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Etching a new future for electrolyser manufacturing

02 September 2022

As the world continues to adapt to powering its vehicles, towns and cities with zero-carbon energy, the demand for new technologies is gathering pace. Karl Hollis, Director of Engineering at Precision Micro, looks at how the current design and manufacturing process for bipolar plates, a component used in electrolysers that produce and store green hydrogen, could be made faster and more cost-effectively using chemical etching technology.

Electrolysers use electrical energy from wind, solar or hydroelectric sources to break water into hydrogen and oxygen using electrolysis. The green hydrogen produced can be used to power anything from buses and cars, to generators, heating systems and machinery.

Many modern low-temperature electrolyser systems are built with modules (‘stacks’) based on proton exchange membrane (PEM) electrolysis technology. And a crucial component of the PEM electrolyser is the bipolar plate, which has several important functions. 

Bipolar plates have precisely manufactured, often complex channels that evenly distribute water in the electrolyser stack. Their core functions are for cooling the electrolyser, supplying reactant gases to the anodic sides, and evacuating the hydrogen and gases produced during the reaction. 

Though bipolar plates are one of the most important electrolyser components, they are also one of the most costly. Photochemical etching provides a viable manufacturing alternative for mechanical design engineers looking to reduce these costs.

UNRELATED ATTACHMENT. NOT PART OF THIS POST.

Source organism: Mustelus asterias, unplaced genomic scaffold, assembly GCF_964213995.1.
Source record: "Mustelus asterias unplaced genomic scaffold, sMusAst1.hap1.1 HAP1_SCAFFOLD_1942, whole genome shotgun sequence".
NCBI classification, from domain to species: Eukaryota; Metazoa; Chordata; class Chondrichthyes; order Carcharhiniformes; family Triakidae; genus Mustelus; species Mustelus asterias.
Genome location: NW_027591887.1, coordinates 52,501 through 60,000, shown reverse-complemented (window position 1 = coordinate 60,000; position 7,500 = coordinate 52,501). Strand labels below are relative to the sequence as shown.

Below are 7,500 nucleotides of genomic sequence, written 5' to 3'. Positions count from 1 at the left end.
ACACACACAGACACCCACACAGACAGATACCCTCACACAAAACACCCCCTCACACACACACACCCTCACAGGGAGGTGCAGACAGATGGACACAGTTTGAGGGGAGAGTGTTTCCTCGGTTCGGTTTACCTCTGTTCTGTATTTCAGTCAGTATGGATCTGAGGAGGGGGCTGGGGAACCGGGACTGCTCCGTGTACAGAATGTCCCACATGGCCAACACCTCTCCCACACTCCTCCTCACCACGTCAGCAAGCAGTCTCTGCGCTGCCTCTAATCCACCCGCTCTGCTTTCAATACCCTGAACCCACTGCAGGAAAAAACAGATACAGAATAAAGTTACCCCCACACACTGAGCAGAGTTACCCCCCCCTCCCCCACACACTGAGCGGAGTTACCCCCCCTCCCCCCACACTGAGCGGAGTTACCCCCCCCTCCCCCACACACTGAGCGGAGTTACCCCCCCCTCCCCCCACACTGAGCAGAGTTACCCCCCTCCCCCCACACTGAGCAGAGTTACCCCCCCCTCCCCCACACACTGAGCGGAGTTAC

A material world

For PEM electrolysers, bipolar plates made of carbon or carbon composites have traditionally been used because of their chemical resistance. While carbon-carbon composites and carbon-polymer composites have advantageous properties, they have low mechanical strength and low electrical conductivity – not to mention high machining costs.

Using metals for bipolar plates is usually preferred due to their low cost, low resistance and good mechanical properties. However, they must stand up to the operating conditions required in the production of hydrogen. 

One of the easiest ways for engineers to increase margin on electrolysers is by revisiting the manufacturing processes of the components within them, such as the bipolar plate. 

Photochemical etching is probably the most versatile of all the sheet metal machining processes. Its subtractive nature means that virtually any metal can be etched and as such, specialist corrosion-resistant metals like titanium can be machined more cost-effectively than competing processes.

What is photochemical etching?

An alternative to traditional stamping and laser cutting, photochemical etching is a subtractive sheet metal machining process that uses chemical etchants to create complex and highly accurate precision components from almost any metal. 

The geometric complexity and tolerances offered by photochemical etching not only make it a desirable manufacturing process but, in some instances, the only technology suitable for mission or safety-critical metal components. 

Scaling up